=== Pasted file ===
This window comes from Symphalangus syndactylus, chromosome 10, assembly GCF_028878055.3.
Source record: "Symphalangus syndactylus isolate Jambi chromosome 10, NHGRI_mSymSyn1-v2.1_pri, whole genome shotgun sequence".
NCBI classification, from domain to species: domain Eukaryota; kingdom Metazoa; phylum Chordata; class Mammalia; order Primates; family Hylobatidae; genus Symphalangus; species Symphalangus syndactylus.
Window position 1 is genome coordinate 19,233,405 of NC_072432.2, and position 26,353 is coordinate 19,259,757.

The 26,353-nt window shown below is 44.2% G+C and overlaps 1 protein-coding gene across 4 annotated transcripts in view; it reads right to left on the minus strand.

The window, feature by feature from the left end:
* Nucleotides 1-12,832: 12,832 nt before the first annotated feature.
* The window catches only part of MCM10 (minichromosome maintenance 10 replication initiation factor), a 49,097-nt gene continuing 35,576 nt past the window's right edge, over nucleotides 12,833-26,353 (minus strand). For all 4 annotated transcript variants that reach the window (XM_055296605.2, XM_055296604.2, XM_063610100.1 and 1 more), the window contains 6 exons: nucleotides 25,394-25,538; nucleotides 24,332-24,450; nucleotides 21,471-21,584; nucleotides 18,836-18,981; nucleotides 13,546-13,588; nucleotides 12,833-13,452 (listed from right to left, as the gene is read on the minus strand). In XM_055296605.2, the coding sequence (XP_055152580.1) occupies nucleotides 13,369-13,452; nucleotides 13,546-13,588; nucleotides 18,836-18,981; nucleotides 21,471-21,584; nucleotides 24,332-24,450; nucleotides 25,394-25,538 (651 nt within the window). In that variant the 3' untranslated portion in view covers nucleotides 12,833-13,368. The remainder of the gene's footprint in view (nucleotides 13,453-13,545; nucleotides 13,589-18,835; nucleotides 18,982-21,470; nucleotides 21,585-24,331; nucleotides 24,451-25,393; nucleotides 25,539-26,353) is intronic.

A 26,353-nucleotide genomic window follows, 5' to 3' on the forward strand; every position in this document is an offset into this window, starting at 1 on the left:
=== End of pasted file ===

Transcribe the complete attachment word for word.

This window comes from Symphalangus syndactylus, chromosome 10, assembly GCF_028878055.3.
Source record: "Symphalangus syndactylus isolate Jambi chromosome 10, NHGRI_mSymSyn1-v2.1_pri, whole genome shotgun sequence".
NCBI classification, from domain to species: domain Eukaryota; kingdom Metazoa; phylum Chordata; class Mammalia; order Primates; family Hylobatidae; genus Symphalangus; species Symphalangus syndactylus.
Window position 1 is genome coordinate 19,233,405 of NC_072432.2, and position 26,353 is coordinate 19,259,757.

The 26,353-nt window shown below is 44.2% G+C and overlaps 1 protein-coding gene across 4 annotated transcripts in view; it reads right to left on the minus strand.

The window, feature by feature from the left end:
* Nucleotides 1-12,832: 12,832 nt before the first annotated feature.
* The window catches only part of MCM10 (minichromosome maintenance 10 replication initiation factor), a 49,097-nt gene continuing 35,576 nt past the window's right edge, over nucleotides 12,833-26,353 (minus strand). For all 4 annotated transcript variants that reach the window (XM_055296605.2, XM_055296604.2, XM_063610100.1 and 1 more), the window contains 6 exons: nucleotides 25,394-25,538; nucleotides 24,332-24,450; nucleotides 21,471-21,584; nucleotides 18,836-18,981; nucleotides 13,546-13,588; nucleotides 12,833-13,452 (listed from right to left, as the gene is read on the minus strand). In XM_055296605.2, the coding sequence (XP_055152580.1) occupies nucleotides 13,369-13,452; nucleotides 13,546-13,588; nucleotides 18,836-18,981; nucleotides 21,471-21,584; nucleotides 24,332-24,450; nucleotides 25,394-25,538 (651 nt within the window). In that variant the 3' untranslated portion in view covers nucleotides 12,833-13,368. The remainder of the gene's footprint in view (nucleotides 13,453-13,545; nucleotides 13,589-18,835; nucleotides 18,982-21,470; nucleotides 21,585-24,331; nucleotides 24,451-25,393; nucleotides 25,539-26,353) is intronic.

A 26,353-nucleotide genomic window follows, 5' to 3' on the forward strand; every position in this document is an offset into this window, starting at 1 on the left: